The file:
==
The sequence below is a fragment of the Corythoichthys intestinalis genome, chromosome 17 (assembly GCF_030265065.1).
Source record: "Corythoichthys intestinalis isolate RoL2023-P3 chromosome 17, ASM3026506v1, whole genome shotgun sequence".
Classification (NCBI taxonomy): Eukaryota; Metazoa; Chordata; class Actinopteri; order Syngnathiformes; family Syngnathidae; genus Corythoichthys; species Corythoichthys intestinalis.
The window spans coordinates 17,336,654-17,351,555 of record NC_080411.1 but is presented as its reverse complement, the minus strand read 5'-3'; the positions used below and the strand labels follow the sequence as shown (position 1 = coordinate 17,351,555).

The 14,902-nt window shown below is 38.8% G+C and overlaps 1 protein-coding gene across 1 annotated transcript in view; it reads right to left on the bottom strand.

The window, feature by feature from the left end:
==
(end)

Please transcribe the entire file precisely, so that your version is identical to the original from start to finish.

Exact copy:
The sequence below is a fragment of the Corythoichthys intestinalis genome, chromosome 17 (assembly GCF_030265065.1).
Source record: "Corythoichthys intestinalis isolate RoL2023-P3 chromosome 17, ASM3026506v1, whole genome shotgun sequence".
Classification (NCBI taxonomy): Eukaryota; Metazoa; Chordata; class Actinopteri; order Syngnathiformes; family Syngnathidae; genus Corythoichthys; species Corythoichthys intestinalis.
The window spans coordinates 17,336,654-17,351,555 of record NC_080411.1 but is presented as its reverse complement, the minus strand read 5'-3'; the positions used below and the strand labels follow the sequence as shown (position 1 = coordinate 17,351,555).

The 14,902-nt window shown below is 38.8% G+C and overlaps 1 protein-coding gene across 1 annotated transcript in view; it reads right to left on the bottom strand.

The window, feature by feature from the left end: